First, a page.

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The forest around Kaisariani Monastery on the western slopes of Mount Hymettus is one of the best places for an easy nature escape from Athens. Lying only about 30 minutes bus ride from Syntagma Square it is close enough to the city center but once you walk on its pretty forest trails you’ll feel miles away.
To get to the forest of Kaisariani by public transport, take bus number 224 from Syntagma Square (Vasilissis Sofias Avenue on the left side of Vouli) or Evangelismos Metro station. Make sure it is going in the direction of Kaisariani.
It takes around 20 minutes to reach the last bus stop near Kaisariani Cementary. From here, continue walking on the right side of the road towards the mountain until you reach a highway overpass. Once past it, the forest begins.
There are plenty of paths and forest roads crisscrossing the slopes of the mountain. They connect old monasteries and stone build chapels with panoramic viewpoints and shady hideouts. Recently, new signposting has been added plus there are a few wooden signs with a map scattered through the forest.
If you prefer a printed map (I know I do!!) there are two maps of Mount Hymettus to choose from. The map of Mount Hymettus from Terrain includes walking distances which are helpful especially when planning a hike. The Anavasi map of Mount Hymettus is handier once on the trail as it is split into two parts – south and north – and seems to be more up-to-date.
1. Kaisariani Monastery – Agios Taxiarchos – Analipsi Chapel – Kalopula Kiosk
The most visited site of the Kaisariani forest is the Byzantine Kaisariani Monastery not far away from the entrance to the forest park. It dates back to the 11th century and consists of the main church, Chapel of Agios Antonios, refectory and kitchen, baths and cells, all closed among tall stone walls. There is a 3 euro entrance fee and even though the monastery is not large it is beautifully preserved and worth exploring.
From the monastery, a wide path leads through olive orchards and meadows to the ruins of Agios Taxiarches and the church of Agios Markos, the first center of Christianity in this part of the mountain. This is an awesome place for a break or picnic with beautiful views of Athens.
Following the botanical trail climbing above the monastery, you will stumble upon another small church hidden in the forest. This one is my all-time favorite! It looks more like a cave than a church with a large opening instead of doors and hundreds of icons and other religious objects decorating its rugged walls.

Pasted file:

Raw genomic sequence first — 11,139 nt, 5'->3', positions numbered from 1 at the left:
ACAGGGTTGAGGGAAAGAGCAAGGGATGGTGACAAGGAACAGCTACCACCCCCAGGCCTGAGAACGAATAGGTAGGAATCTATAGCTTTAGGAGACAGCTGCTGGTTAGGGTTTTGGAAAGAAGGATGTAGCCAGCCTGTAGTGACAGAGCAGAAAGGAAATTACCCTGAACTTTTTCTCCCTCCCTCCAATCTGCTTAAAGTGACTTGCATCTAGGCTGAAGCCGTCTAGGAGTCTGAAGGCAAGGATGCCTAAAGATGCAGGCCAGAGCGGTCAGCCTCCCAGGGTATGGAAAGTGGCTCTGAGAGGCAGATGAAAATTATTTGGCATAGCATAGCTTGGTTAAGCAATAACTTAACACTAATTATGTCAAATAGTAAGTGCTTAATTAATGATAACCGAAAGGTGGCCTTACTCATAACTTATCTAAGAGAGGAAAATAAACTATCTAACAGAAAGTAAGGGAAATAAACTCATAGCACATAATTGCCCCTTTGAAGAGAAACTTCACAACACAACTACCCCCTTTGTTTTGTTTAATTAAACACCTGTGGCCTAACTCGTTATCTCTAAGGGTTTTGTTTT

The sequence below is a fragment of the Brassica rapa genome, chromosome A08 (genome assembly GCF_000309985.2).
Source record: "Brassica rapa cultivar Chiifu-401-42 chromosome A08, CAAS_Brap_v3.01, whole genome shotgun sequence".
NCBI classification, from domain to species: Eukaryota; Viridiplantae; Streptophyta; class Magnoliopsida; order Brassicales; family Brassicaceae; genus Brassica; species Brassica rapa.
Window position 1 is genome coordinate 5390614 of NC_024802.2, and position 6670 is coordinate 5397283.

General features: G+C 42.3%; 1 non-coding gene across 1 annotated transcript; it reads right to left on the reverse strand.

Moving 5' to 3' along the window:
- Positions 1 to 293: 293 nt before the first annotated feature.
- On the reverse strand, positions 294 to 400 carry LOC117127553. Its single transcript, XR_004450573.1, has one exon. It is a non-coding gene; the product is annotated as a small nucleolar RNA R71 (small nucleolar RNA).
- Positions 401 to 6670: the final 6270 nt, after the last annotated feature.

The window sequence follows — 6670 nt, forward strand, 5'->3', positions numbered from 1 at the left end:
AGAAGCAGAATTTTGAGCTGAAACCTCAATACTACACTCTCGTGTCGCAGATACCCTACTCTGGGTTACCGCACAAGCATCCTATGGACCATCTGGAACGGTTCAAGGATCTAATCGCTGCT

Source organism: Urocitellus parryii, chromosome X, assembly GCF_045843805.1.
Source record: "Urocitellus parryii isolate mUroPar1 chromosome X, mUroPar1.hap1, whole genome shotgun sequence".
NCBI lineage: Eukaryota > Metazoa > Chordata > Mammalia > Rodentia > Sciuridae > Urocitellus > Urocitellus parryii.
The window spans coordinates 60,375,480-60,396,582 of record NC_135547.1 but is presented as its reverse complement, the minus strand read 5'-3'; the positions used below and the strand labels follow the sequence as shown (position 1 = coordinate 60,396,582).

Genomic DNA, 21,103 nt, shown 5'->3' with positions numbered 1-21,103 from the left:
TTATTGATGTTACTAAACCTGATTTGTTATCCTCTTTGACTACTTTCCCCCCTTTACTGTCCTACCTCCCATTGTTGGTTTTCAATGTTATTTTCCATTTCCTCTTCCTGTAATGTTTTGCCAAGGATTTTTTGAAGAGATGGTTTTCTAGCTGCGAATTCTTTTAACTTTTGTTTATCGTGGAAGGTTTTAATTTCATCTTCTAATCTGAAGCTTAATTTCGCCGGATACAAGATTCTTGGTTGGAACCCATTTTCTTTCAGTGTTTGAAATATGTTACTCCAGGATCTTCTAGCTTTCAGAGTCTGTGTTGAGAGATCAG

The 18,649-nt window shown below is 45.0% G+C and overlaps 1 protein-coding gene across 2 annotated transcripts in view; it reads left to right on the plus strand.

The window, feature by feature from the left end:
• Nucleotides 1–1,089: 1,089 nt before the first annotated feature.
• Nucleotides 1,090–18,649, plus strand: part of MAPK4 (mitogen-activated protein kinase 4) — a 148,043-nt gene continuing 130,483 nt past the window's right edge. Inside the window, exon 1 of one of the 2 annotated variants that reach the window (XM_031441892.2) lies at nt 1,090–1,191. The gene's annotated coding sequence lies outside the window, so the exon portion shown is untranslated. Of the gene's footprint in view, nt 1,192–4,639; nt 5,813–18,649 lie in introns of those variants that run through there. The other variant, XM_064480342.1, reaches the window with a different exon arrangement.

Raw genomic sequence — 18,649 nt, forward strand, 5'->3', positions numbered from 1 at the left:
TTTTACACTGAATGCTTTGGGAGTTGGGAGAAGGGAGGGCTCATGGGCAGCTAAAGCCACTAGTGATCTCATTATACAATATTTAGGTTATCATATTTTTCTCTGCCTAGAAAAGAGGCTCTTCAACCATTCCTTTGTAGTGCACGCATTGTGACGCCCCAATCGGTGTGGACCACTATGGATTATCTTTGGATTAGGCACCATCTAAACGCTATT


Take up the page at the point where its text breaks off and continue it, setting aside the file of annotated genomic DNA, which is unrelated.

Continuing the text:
This little church called Analipsi stays a mystery to me. I haven’t managed to find any information about its history or who is taking care of it. But I love it even more for that and enjoy sitting under the big trees in front enjoying the peace and quiet.
From Analipsi the path continues up through the woods until it joins a wide dirt road running across the slopes of the mountain. Turn left here following the road for a couple of kilometers enjoying the panoramic views of Athens underneath and the company of fellow hikers, dog walkers, and mountain bikers.
After a while, you’ll see another path dropping down to the left. It’ll take you to Kalopoula, the only refreshment point in the forest. It consists of a tiny wooden hut and a large outside seating area. Except for coffee and other drinks, they offer simple but tasty meals like bean soup, grilled cheese, or different kinds of puff pastry pies.
2. Anthousa Tower – Asteriou Monastery – Korakovouni Summit (728 meters)
So far my favorite hike at Kaisariani starts at the entrance to the forest and climbs all the way up to the main ridge of Mount Hymettus. It is much quieter than the area around the Monastery of Kaisariani and more challenging as well thanks to the elevation gain of almost 500 meters. The views from the top across Athens and the airport area are just stunning and the Asteriou Monastery and stone-built Anthousa Tower serve as pleasant distractions along the way.
The trail is marked quite well with red markings and new wooden signposts. It follows the trails numbered 5 and 10. The only exception is the start of the path which is slightly confusing and not very pretty. The path starts on the left side of the road near the entrance to the forest, right before a wooden firefighter’s kiosk.